In our developmental framework, we listed the developmental competencies children of these ages typically possess – (1) self and mutual regulation (the capacity to calm yourself and to generate calm with another person), (2) shared subjectivity (the ability to imagine what is in another’s mind – their desires, intentions, beliefs – so that you can engage in collaborative activities with them, such as play or work, and (3) the capacity to use symbols in increasingly complex ways in thinking, language, and play. (4) Finally, we included self-regard, the capacity that is predicated on shared subjectivity and symbolic thinking because it includes being able to continually rediscover who you are as a unique human being, in the context of change, and to recover the positive in who you are after a disappointment or a loss. 

Using this didactic framework, we presented videotape material from child therapy sessions. Included in the clinical examples were children with autism spectrum disorder, disruptive behavioral disorder, anxiety disorder, trauma and loss, and depression. In each case we emphasized the parents’ concerns and questions as the focus of the consultation. Then, we illustrated the symptoms of the disorder by demonstrating the child’s difficulty accomplishing the developmental competencies appropriate to their age.  Finally, we showed how the child therapist worked to support the child’s attainment of these developmental achievements. 

For example, the child with autistic spectrum disorder (ASD) demonstrated the symptoms of gaze aversion, diminished range of affective expression, difficulty imagining what made the characters in her play do what they do (intentionality – shared subjectivity) and repetitive, stereotyped behavior (organizing the toys in colors in rows). He could engage in modest pretend play when I was actively scaffolding her, but he often retreated into a more impoverished story line of “two teams fighting each other”, without any elaboration about what they were fighting about and why. On my part, I would say,  “I am wondering – if they both, as you say, want to be rich, what makes the difference between the good guys and the bad guys?” Or, “I wonder why the bad guys would just steal the good guys’ gold instead of going to find it for themselves the way the good guys did.” In the course of the session, he and I were able to elaborate a more complex narrative that included a representation of intentionality, desire, and anger. Using the treatment in this way, and with the critically important support of his devoted parents, we expect he will be able to grow in his developmental competencies of shared subjectivity and symbolic thinking.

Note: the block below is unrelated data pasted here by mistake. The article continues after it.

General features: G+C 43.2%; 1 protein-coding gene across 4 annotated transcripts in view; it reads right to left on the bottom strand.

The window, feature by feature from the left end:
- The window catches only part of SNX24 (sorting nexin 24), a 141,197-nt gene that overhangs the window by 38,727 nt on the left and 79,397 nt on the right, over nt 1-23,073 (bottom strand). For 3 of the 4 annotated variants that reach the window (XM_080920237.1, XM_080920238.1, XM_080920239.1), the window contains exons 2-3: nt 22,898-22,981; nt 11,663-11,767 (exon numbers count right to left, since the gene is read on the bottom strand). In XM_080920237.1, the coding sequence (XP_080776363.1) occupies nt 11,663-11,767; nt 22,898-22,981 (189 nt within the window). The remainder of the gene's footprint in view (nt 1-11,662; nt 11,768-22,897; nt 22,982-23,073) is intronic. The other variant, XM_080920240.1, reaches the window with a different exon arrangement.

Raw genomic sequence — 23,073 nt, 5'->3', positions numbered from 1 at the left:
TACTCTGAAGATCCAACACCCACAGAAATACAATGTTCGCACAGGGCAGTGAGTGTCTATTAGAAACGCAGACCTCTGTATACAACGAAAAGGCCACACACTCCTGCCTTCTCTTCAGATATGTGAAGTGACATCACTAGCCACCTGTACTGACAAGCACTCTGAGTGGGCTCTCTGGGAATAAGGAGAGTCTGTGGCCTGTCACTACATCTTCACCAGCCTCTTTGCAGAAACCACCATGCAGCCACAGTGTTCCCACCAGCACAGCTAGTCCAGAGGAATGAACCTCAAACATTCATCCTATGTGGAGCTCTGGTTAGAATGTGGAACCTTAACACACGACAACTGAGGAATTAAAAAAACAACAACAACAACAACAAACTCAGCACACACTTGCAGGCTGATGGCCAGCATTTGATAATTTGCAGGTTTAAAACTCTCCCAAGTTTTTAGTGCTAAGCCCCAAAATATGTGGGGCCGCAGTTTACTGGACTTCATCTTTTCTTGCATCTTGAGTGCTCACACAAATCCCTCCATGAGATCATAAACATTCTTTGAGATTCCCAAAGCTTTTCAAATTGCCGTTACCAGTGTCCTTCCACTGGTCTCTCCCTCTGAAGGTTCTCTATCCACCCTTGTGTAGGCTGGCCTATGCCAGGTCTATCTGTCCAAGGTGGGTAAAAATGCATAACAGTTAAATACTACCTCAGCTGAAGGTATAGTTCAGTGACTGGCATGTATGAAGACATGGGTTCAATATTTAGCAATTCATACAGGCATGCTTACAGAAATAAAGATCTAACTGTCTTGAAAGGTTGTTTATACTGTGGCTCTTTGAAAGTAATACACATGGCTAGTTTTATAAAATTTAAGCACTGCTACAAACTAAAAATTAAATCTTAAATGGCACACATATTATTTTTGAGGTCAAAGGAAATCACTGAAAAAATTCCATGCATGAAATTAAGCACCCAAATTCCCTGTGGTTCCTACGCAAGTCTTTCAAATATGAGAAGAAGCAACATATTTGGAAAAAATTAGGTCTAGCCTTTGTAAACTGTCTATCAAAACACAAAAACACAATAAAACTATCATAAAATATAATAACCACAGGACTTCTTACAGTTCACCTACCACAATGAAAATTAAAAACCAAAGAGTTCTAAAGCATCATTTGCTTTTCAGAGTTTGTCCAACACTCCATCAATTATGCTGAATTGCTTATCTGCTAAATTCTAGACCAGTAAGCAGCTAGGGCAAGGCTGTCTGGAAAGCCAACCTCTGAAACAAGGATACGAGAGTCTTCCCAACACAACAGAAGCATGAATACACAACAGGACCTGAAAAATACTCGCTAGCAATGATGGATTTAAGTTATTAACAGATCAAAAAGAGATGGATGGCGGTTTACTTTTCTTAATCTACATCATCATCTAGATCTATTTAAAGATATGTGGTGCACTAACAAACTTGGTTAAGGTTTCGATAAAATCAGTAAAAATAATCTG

In the case of the child with anxiety disorder who panicked when her mother left the waiting room to do an errand, we demonstrated how through active mutual regulation between us she became calm enough to tell a story in the play about a girl who tricked the kids by going away.  In this way, she was able to reclaim the most recently acquired developmental functions of symbolic thinking to put her fears into perspective, imagine where her mother had gone, and believe that she would come back. 

 

Shanghai Part II. Disruptive Behavior from a Cultural Point of View

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We used the parent consultation model in videotaped cases and with two real families from Shanghai. 

Josh and I adapted the PCM in a new way to explore more carefully the cultural factors involved in caregivers’ concerns – what matters to them – about their children’s problems.  Josh had suggested that we consider including questions designed to bring forth the particular and sometimes hidden meanings that parents give to their child’s troubles. These questions, drawn from the work of the Harvard Medical Anthropologist, Arthur Kleinman – http://www.fas.harvard.edu/~anthro/social_faculty_pages/social_pages_kleinman… – were:

What do you call the problem?

What do you think has caused the problem?

Why do you think the sickness started when it did?

What do you think the sickness does and how does it work?

How severe is the sickness?  Will it have a short or long course?

What kind of treatment do you think the patient should receive? 

What are the most important results you hope she receives from the treatment?